It’s best to hang up on these types of calls and report them. Call Medicare directly at 1-800-MEDICARE or contact their fraud hotline at 1-800-HHS-TIPS.
4. Free Genetic Testing Phone Calls
Scammers will call and inform seniors that they have an appointment for free genetic testing. Medicare does not contact seniors to offer them free genetic testing. If you receive such a call, do not give out any personal information and hang up.
These scammers are trying to steal your information or use it to bill Medicare for the test. Medicare does not make these kinds of calls and they do not offer free genetic testing. Be sure to protect your information and never accept unsolicited tests.
5. You’re Eligible for a Refund Phone Calls
It’s important to understand that Medicare will never randomly call and give refunds. If you receive a call from someone claiming to be from Medicare who tells you that you’re eligible for a refund, it’s a scam. They may pressure you into giving them sensitive information by saying you’ll “lose” the money if you don’t act now.
This is false. Medicare or an insurance company will never ask you to verify your information before issuing you a refund. In addition, they will never ask for your banking details.
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FAQs: How to Avoid Becoming a Scam Victim
We have prepared answers to the most common questions related to Medicare call scams, so you are better prepared to protect yourself from fraud.
Q: Does Medicare ever call you on the phone?
A: According to the official Medicare website, there are only two scenarios in which you may receive a call:
- A Medicare health or drug plan may call you if you’re already a member of the plan. The agent who helped you join can also call you.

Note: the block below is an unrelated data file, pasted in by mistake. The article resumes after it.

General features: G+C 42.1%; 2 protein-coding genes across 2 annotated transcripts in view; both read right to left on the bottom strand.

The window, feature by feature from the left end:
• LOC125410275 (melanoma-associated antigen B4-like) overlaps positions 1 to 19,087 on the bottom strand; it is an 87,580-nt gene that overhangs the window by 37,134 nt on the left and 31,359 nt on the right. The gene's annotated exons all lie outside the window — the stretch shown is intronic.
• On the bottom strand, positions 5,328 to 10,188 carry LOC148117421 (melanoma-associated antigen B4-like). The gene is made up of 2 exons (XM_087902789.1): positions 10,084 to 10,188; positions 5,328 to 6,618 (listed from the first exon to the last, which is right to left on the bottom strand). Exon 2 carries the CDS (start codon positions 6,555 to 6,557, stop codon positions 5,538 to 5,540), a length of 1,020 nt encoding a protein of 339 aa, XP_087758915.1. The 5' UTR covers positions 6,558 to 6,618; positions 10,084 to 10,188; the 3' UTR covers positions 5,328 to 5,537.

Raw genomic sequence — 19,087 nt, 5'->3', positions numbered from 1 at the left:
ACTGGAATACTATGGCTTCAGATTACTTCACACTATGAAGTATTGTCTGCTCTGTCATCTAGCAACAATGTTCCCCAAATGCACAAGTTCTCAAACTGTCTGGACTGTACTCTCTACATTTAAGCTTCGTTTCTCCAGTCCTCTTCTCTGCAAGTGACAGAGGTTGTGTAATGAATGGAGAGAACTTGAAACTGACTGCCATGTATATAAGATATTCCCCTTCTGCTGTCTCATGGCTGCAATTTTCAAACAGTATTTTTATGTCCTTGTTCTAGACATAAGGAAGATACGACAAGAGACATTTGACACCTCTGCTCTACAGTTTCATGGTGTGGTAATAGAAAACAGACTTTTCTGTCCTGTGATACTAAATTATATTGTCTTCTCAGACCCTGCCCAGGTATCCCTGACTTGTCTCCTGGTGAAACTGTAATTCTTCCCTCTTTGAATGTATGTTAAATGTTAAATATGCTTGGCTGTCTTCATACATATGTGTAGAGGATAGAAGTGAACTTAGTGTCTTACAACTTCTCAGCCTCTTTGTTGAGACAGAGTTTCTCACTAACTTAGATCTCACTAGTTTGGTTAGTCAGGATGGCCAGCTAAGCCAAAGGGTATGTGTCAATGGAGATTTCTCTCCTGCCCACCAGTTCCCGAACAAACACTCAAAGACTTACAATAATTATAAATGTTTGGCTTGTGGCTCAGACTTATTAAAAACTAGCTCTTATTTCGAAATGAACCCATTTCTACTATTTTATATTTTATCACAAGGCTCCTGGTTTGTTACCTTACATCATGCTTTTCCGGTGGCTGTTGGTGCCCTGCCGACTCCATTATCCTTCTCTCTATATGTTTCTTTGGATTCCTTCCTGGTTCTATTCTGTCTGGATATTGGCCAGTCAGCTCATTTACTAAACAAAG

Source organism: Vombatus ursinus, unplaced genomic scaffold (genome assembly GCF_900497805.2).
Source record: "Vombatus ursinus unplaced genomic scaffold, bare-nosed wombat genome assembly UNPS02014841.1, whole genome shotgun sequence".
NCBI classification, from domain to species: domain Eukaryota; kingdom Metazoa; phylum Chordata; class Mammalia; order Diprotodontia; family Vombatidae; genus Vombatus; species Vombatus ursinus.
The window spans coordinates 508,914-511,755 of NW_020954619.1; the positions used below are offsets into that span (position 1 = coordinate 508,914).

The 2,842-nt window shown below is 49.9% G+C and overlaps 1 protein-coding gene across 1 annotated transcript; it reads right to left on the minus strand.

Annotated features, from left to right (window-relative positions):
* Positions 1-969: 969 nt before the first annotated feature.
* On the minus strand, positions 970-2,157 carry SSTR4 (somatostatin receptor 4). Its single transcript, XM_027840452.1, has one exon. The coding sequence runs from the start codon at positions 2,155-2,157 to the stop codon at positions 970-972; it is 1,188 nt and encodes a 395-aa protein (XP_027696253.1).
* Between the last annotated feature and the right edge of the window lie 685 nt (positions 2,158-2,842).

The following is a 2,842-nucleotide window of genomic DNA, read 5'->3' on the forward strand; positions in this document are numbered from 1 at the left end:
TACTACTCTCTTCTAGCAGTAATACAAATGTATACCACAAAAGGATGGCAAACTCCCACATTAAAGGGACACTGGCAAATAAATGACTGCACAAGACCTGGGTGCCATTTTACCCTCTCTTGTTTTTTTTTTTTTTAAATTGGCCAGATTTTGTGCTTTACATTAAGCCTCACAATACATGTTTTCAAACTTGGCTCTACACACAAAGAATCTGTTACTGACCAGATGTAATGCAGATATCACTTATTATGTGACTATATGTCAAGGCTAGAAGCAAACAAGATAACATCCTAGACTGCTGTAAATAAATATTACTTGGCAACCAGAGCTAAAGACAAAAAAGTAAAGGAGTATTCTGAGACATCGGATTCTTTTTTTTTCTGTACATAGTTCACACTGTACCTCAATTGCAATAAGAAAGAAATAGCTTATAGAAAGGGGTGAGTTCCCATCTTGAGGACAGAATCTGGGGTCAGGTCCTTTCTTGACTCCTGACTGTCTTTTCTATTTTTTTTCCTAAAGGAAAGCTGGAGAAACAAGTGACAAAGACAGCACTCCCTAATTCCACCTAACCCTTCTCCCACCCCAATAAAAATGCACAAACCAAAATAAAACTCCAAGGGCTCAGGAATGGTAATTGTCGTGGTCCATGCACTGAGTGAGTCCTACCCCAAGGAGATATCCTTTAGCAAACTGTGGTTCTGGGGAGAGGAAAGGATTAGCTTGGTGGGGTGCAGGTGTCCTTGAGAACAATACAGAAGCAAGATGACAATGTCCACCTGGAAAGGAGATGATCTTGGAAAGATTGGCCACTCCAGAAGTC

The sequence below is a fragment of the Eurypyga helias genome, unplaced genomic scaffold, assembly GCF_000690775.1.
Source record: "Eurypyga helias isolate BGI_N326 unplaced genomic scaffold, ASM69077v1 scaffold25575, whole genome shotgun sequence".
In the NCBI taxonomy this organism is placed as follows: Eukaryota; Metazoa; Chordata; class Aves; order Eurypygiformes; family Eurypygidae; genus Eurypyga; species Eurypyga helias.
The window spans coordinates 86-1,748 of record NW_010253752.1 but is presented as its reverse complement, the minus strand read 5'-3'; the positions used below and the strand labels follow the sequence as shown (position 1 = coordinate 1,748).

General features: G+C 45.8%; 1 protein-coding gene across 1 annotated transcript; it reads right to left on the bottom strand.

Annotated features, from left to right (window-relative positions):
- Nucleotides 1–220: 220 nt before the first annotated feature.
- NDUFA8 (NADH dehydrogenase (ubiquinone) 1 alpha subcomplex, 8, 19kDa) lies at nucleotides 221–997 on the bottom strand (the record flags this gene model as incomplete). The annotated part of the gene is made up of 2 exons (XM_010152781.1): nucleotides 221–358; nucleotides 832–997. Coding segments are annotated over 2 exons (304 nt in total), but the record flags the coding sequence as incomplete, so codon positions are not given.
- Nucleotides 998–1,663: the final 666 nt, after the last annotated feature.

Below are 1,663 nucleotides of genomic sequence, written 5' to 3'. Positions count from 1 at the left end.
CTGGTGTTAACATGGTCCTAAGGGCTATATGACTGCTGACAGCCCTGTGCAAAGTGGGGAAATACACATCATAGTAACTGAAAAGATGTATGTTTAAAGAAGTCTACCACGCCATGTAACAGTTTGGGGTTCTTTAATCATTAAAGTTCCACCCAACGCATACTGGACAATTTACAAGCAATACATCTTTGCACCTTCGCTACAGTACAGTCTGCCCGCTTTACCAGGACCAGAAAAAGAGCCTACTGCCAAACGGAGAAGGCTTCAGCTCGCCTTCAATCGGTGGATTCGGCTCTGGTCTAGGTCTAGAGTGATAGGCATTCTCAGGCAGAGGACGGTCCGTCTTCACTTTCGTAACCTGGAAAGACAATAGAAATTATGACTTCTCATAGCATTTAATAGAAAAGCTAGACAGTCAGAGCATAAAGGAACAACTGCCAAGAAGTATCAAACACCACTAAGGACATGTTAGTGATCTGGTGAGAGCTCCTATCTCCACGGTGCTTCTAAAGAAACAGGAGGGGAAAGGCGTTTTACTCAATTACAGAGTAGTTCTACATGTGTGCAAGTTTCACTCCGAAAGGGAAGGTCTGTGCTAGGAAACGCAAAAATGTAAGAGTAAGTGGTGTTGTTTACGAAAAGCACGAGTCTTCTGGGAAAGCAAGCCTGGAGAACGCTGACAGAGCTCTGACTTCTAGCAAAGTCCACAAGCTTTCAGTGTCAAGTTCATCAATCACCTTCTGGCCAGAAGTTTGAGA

- A customer service representative from 1-800-MEDICARE can call you if you’ve called and left a message or a representative said that someone would call you back.
Q: How can I protect myself from Medicare scams by phone?
A: Don’t answer calls from unknown numbers. Whenever someone calls you claiming to be from a company, hang up and call the company back using the official phone number on the company’s website. Also, don’t press any numbers on your keypad if asked to do so.
To further protect yourself, ask your phone provider what blocking tools they offer for scam calls. Finally, remember to set a password for your voicemail so that scammers cannot spoof it. Taking these simple steps can help protect you from Medicare scam calls.
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How Do I Stop Medicare Scams?
Knowing the top scams to watch out for can help you protect yourself from potential fraud and financial loss. Be sure to always double-check any requests for personal information, and never give your Medicare number or any other sensitive information without verifying the source. Read more in our recent post: Common Senior Scams and Tips to Protect Your Identity.